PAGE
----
Love is in the air, but consumers aren't quite ready to shell out the big bucks for their loved ones.

Ralph Orlowski, Getty Images
Ralph Orlowski, Getty Images

That's according to the 2013 Valentine's Day spending survey conducted by BIGinsight. It shows only a slight increase in expected sales this year with the average person planning to spend $130.97 on candy, cards, gifts and more, which is up from $126.03 last year. Total spending is expected to reach $18.6 billion.

"Fresh off of a holiday season that actually took an unexpected turn in the downward direction and still faced with an economic picture that doesn't paint too optimistic of a look, consumers are going to be very frugal with their budgets this Valentine's Day and that's not unlike what we expect to see for the rest of the holidays at least for the first half of the year," said Kathy Grannis with the National Retail Federation (NRF). "Spending is expected to be up only four dollars over last year, so there's definitely evidence of a more cautious, conservative Valentine's Day shopper this year."

According to the survey, more than half of gift givers, 51 percent, will buy candy. Another third, 36.6 percent, will give flowers and others will treat their special someone to jewelry, 19.7 percent. An additional 15.6 percent will buy clothing and 15 percent plan to buy gift cards.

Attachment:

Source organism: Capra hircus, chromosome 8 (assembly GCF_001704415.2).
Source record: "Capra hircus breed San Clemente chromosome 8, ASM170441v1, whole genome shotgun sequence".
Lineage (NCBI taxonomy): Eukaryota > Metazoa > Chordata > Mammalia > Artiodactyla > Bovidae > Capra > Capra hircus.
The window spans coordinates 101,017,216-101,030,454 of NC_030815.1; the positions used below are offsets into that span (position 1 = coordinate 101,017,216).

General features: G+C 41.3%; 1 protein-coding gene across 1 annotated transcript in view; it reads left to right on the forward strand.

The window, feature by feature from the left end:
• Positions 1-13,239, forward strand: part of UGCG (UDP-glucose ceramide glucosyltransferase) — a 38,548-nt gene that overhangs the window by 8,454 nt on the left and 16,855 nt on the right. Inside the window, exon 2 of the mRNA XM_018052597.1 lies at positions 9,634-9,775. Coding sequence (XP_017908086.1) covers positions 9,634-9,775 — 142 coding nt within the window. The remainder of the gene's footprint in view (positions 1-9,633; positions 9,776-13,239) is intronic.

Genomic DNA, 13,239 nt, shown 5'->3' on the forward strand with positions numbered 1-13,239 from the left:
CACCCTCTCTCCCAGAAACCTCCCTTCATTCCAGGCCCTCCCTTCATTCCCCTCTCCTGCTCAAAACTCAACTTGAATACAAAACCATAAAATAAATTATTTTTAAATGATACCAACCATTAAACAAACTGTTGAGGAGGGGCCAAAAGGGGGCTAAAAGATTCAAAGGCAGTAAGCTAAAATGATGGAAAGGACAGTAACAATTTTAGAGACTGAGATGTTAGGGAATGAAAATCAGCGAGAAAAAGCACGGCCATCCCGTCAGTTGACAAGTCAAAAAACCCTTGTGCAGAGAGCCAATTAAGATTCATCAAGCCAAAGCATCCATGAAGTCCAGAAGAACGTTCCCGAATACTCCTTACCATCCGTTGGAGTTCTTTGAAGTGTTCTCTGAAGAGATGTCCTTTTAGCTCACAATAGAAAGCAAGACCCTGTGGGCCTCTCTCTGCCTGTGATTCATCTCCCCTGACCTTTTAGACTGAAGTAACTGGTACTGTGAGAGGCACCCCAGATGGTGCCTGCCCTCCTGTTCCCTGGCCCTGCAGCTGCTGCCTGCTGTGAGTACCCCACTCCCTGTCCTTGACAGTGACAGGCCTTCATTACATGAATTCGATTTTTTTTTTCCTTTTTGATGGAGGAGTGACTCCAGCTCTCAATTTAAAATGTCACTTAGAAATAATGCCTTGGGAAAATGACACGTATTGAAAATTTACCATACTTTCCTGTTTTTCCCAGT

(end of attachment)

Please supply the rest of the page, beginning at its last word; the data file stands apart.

Men will spend significantly more than women this year, spending an average of $175.61 on jewelry, flowers, a romantic evening out and more. Women will spend about $88. "Men usually hold the majority of the budget when it comes to spending on Valentine's Day," said Grannis. "Apparently men have a lot more people in their lives to take care of and we usually do see them spend about double what women spend."

"Valentine's Day in recent years has increasingly become just as focused on family, friends, co-workers and even pets as it has with couples in decades past," said Grannis. "About 20 percent of people this year want to buy specifically for their pets, which is the most in the survey's history."

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